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Address: 240 EMRB
Phone: (319) 335-6933
Mentor: Paul McCray, MD
Undergraduate Institution: University of Nebraska - Lincoln
Cystic fibrosis (CF) is an autosomal recessive disorder characterized by progressive lung disease as well as pancreas, liver, and intestinal dysfunction. While bacterial colonization of the lungs has been well studied in CF, the impact of viral infections on the progression of the disease is under appreciated. There is growing evidence that infants and children with CF have more severe viral infections compared to non-CF children. Additionally, it has been shown that certain viruses replicate more readily in CF airway cells. These viral infections may contribute to the onset and progression of CF lung disease, including pulmonary exacerbations and bacterial colonization. One possible reason for the difference in viral infection in CF and non-CF patients may have to do with the antimicrobial properties of airway surface liquid (ASL). ASL-derived antimicrobials form an important line of defense against respiratory pathogens. Previous studies using a porcine model of CF showed that ASL contains a number of components that act synergistically to rapidly kill or inactivate bacterial pathogens in a pH-dependent manner, and that this antibacterial activity is impaired in CF ASL relative to non-CF ASL. However, it has yet to be determined whether ASL also possesses an analogous system for inactivation of respiratory viruses. We hypothesize that ASL does possess antiviral activity that differs between CF and non-CF subjects. To test these hypotheses, we developed a viral inactivation assay with which to characterize the antiviral properties of ASL from CF and non-CF individuals and animals.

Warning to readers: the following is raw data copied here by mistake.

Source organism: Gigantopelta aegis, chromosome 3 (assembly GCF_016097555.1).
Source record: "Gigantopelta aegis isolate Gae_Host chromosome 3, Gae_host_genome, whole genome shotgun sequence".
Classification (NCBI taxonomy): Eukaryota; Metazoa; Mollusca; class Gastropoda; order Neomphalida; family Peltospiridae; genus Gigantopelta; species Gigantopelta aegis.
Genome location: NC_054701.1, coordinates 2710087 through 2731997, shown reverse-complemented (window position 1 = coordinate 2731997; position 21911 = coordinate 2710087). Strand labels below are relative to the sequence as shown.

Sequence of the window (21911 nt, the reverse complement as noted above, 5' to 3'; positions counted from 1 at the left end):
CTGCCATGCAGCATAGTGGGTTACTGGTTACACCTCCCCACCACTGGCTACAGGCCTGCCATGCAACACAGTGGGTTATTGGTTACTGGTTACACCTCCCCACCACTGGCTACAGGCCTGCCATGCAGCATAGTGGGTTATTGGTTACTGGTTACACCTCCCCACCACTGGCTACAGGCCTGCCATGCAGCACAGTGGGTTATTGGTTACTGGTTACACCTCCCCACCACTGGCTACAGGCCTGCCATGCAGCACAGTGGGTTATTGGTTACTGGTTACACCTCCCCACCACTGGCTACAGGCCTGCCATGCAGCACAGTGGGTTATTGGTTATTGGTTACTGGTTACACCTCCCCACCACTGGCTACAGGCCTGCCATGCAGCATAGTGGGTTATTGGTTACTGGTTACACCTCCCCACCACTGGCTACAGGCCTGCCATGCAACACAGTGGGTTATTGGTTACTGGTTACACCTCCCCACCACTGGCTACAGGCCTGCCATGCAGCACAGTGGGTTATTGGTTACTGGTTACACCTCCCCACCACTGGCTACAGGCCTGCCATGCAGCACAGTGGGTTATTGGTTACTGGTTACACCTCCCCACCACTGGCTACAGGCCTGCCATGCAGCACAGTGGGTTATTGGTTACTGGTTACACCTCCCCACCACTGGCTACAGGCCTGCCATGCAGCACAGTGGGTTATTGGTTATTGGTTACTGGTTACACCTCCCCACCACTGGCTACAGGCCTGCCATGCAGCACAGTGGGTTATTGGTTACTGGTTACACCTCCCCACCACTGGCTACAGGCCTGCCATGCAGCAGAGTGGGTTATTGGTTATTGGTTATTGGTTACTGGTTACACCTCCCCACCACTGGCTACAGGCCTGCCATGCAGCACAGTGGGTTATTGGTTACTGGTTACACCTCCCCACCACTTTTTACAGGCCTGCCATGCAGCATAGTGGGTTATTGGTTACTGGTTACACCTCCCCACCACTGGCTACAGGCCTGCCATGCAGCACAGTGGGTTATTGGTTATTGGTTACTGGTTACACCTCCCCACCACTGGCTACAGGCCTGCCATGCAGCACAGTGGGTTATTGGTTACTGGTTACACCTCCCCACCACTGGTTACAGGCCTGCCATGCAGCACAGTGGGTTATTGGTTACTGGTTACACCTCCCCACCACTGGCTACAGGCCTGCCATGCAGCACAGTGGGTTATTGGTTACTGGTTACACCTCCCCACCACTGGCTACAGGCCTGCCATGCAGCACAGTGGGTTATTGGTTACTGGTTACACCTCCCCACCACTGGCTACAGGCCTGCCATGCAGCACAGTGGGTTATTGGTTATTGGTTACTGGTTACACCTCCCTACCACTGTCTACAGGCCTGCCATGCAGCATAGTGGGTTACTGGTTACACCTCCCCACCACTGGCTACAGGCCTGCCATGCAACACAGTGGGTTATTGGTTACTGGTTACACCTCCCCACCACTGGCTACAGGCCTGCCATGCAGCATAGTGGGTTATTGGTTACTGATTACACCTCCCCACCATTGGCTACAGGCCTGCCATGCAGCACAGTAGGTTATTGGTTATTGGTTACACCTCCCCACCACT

So far we have determined that porcine tracheal ASL has antiviral activity and that nasal secretions from newborn CF pigs have reduced antiviral activity compared to nasal secretions from their non-CF littermates. We wish to further characterize the antiviral properties of ASL by identifying some of the key players. We also hope to determine why ASL from CF pigs has less antiviral activity compared to non-CF ASL.
Berkebile AR and McCray Jr PB. Impact of airway surface liquid pH on host defensein cystic fibrosis. Int J Biochem Cell Biol. 2014. 52: 124-129.
Derscheid RJ, van Geelen A, Berkebile AR, Gallup JM, Hostetter SJ, Banfi B, McCray Jr PB, Ackermann MR. Increased Concentration of Iodide in Airway Secretions is Associated With Reduced RSV Disease Severity. Am J Respir Cell Mol Biol. 2013. 50:389-97.
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